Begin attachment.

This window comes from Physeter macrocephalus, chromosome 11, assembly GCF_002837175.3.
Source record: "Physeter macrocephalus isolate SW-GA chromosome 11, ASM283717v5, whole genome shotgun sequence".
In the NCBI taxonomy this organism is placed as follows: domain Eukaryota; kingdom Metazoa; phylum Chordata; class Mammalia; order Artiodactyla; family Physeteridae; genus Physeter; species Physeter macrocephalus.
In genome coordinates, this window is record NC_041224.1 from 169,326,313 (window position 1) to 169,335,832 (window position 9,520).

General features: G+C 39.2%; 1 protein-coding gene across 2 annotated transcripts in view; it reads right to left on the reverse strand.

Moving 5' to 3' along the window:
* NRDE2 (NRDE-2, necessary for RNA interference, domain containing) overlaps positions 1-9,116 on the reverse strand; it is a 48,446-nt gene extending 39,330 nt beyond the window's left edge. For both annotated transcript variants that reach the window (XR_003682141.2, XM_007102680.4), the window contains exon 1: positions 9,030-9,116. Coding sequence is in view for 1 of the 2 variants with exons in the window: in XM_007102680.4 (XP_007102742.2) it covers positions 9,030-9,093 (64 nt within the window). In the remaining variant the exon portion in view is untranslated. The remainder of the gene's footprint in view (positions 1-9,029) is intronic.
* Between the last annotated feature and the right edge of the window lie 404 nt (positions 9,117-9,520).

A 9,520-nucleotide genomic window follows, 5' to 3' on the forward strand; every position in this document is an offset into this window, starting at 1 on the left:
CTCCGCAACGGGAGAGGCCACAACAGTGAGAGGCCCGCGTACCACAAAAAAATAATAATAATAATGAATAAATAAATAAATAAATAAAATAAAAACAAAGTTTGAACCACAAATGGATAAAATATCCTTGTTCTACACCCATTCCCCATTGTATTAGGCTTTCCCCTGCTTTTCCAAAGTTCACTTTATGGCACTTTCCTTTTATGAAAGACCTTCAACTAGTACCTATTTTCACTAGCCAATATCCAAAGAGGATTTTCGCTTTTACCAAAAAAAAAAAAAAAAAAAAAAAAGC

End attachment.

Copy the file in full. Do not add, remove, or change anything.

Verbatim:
This window comes from Physeter macrocephalus, chromosome 11, assembly GCF_002837175.3.
Source record: "Physeter macrocephalus isolate SW-GA chromosome 11, ASM283717v5, whole genome shotgun sequence".
In the NCBI taxonomy this organism is placed as follows: domain Eukaryota; kingdom Metazoa; phylum Chordata; class Mammalia; order Artiodactyla; family Physeteridae; genus Physeter; species Physeter macrocephalus.
In genome coordinates, this window is record NC_041224.1 from 169,326,313 (window position 1) to 169,335,832 (window position 9,520).

General features: G+C 39.2%; 1 protein-coding gene across 2 annotated transcripts in view; it reads right to left on the reverse strand.

Moving 5' to 3' along the window:
* NRDE2 (NRDE-2, necessary for RNA interference, domain containing) overlaps positions 1-9,116 on the reverse strand; it is a 48,446-nt gene extending 39,330 nt beyond the window's left edge. For both annotated transcript variants that reach the window (XR_003682141.2, XM_007102680.4), the window contains exon 1: positions 9,030-9,116. Coding sequence is in view for 1 of the 2 variants with exons in the window: in XM_007102680.4 (XP_007102742.2) it covers positions 9,030-9,093 (64 nt within the window). In the remaining variant the exon portion in view is untranslated. The remainder of the gene's footprint in view (positions 1-9,029) is intronic.
* Between the last annotated feature and the right edge of the window lie 404 nt (positions 9,117-9,520).

A 9,520-nucleotide genomic window follows, 5' to 3' on the forward strand; every position in this document is an offset into this window, starting at 1 on the left:
CTCCGCAACGGGAGAGGCCACAACAGTGAGAGGCCCGCGTACCACAAAAAAATAATAATAATAATGAATAAATAAATAAATAAATAAAATAAAAACAAAGTTTGAACCACAAATGGATAAAATATCCTTGTTCTACACCCATTCCCCATTGTATTAGGCTTTCCCCTGCTTTTCCAAAGTTCACTTTATGGCACTTTCCTTTTATGAAAGACCTTCAACTAGTACCTATTTTCACTAGCCAATATCCAAAGAGGATTTTCGCTTTTACCAAAAAAAAAAAAAAAAAAAAAAAAGC